Generally, sugar used for cooking and beverages come in different varieties and forms, of which the most common are:
- Granulated Sugar
- Caster Sugar
- Confectioners’ Sugar
- Pearl Sugar
- Sanding Sugar
- Cane Sugar
- Demerara Sugar
- Turbinado Sugar
- Muscovado Sugar
- Light Brown Sugar
- Dark Brown Sugar
Consuming any of these sugar varieties can cause excessive bloating.
Aside from these varieties, there are other types of sugars that also cause bloating,
Fructose is a type of sugar naturally found in fruits, but it also represents half of the sugar found in table sugar and is present in other sweeteners, such as honey, agave, or corn syrup. As well as other types of processed food.
If fructose causes bloating, it might be an indication to cut down on high-fructose fruits like apples, watermelons, and grapes. It’s also argued among experts that too much fructose is bad for your health anyway.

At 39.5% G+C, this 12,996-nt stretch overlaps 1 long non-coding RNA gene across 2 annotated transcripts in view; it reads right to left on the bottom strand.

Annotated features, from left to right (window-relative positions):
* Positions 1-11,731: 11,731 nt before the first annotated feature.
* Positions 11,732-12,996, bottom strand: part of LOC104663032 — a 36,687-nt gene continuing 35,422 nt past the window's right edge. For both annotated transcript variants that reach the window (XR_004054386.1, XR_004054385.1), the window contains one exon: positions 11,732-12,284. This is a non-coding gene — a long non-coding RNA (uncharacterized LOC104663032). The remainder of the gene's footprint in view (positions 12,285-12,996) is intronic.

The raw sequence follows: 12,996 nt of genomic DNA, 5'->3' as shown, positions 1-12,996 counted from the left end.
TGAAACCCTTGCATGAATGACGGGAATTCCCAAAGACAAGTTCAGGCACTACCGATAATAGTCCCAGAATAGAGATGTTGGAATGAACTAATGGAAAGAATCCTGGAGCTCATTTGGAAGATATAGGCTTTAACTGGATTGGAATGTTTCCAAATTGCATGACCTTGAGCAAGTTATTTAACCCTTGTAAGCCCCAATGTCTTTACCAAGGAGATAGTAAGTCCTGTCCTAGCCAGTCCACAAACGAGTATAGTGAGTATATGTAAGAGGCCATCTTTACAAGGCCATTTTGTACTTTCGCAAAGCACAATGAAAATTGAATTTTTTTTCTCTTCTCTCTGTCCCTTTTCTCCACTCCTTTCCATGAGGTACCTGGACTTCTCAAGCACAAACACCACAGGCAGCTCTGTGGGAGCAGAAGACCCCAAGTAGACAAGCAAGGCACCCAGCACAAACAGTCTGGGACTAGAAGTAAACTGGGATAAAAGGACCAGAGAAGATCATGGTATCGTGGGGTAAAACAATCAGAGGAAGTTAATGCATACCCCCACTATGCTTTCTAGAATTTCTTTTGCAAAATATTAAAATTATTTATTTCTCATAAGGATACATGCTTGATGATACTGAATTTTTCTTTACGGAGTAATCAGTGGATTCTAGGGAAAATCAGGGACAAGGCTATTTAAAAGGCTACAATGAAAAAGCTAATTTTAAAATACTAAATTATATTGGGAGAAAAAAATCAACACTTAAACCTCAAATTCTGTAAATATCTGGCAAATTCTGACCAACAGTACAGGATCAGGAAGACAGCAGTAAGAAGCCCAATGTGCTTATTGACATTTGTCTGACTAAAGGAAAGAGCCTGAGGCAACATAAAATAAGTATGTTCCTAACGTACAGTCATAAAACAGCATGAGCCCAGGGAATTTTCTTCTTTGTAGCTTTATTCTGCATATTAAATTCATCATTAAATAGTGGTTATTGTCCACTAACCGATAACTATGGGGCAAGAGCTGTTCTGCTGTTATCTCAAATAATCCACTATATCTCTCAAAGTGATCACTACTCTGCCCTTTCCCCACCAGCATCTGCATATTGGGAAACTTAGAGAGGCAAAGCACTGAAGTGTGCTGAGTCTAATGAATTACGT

Instead go for low fructose options like Avocados, green bananas, blueberries, and strawberries.
We all know lactose is an element associated with milk, but in fact, lactose is the main sugar in milk.
If your body can’t digest lactose-based milk or milk products, then you could experience bloating.
The best option to reduce bloating, in this case, is to opt for lactose-free kinds of milk like soya milk, oat milk, cashew milk, hemp milk, rice-based milk, hazelnut milk, etc.